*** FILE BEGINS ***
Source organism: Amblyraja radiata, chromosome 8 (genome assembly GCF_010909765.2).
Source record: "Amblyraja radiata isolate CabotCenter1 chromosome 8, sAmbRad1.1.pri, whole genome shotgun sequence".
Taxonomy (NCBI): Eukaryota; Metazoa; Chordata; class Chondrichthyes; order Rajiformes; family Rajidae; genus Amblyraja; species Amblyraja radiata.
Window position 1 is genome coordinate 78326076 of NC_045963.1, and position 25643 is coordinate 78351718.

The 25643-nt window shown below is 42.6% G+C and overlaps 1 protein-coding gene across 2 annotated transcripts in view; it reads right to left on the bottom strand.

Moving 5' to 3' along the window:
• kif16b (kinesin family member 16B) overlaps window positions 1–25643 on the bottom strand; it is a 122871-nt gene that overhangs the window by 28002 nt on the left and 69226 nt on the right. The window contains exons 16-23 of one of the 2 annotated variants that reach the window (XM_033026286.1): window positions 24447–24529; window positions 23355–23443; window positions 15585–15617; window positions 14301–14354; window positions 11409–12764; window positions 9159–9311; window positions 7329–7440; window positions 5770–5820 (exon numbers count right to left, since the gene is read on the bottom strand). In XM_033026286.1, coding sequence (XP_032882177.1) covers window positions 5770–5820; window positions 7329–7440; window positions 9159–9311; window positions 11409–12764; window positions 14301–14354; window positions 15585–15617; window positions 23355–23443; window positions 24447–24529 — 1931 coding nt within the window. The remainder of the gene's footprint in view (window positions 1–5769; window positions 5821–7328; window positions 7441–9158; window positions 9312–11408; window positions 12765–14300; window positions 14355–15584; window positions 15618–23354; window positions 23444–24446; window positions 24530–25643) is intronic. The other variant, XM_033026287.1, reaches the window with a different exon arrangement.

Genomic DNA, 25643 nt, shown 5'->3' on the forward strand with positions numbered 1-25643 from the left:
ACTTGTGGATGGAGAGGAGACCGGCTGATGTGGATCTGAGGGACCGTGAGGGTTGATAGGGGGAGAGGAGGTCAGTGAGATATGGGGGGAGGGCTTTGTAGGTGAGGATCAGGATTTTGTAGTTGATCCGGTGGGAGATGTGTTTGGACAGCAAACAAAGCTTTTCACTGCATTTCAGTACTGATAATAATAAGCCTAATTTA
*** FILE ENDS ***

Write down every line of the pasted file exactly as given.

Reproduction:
Source organism: Amblyraja radiata, chromosome 8 (genome assembly GCF_010909765.2).
Source record: "Amblyraja radiata isolate CabotCenter1 chromosome 8, sAmbRad1.1.pri, whole genome shotgun sequence".
Taxonomy (NCBI): Eukaryota; Metazoa; Chordata; class Chondrichthyes; order Rajiformes; family Rajidae; genus Amblyraja; species Amblyraja radiata.
Window position 1 is genome coordinate 78326076 of NC_045963.1, and position 25643 is coordinate 78351718.

The 25643-nt window shown below is 42.6% G+C and overlaps 1 protein-coding gene across 2 annotated transcripts in view; it reads right to left on the bottom strand.

Moving 5' to 3' along the window:
• kif16b (kinesin family member 16B) overlaps window positions 1–25643 on the bottom strand; it is a 122871-nt gene that overhangs the window by 28002 nt on the left and 69226 nt on the right. The window contains exons 16-23 of one of the 2 annotated variants that reach the window (XM_033026286.1): window positions 24447–24529; window positions 23355–23443; window positions 15585–15617; window positions 14301–14354; window positions 11409–12764; window positions 9159–9311; window positions 7329–7440; window positions 5770–5820 (exon numbers count right to left, since the gene is read on the bottom strand). In XM_033026286.1, coding sequence (XP_032882177.1) covers window positions 5770–5820; window positions 7329–7440; window positions 9159–9311; window positions 11409–12764; window positions 14301–14354; window positions 15585–15617; window positions 23355–23443; window positions 24447–24529 — 1931 coding nt within the window. The remainder of the gene's footprint in view (window positions 1–5769; window positions 5821–7328; window positions 7441–9158; window positions 9312–11408; window positions 12765–14300; window positions 14355–15584; window positions 15618–23354; window positions 23444–24446; window positions 24530–25643) is intronic. The other variant, XM_033026287.1, reaches the window with a different exon arrangement.

Genomic DNA, 25643 nt, shown 5'->3' on the forward strand with positions numbered 1-25643 from the left:
ACTTGTGGATGGAGAGGAGACCGGCTGATGTGGATCTGAGGGACCGTGAGGGTTGATAGGGGGAGAGGAGGTCAGTGAGATATGGGGGGAGGGCTTTGTAGGTGAGGATCAGGATTTTGTAGTTGATCCGGTGGGAGATGTGTTTGGACAGCAAACAAAGCTTTTCACTGCATTTCAGTACTGATAATAATAAGCCTAATTTA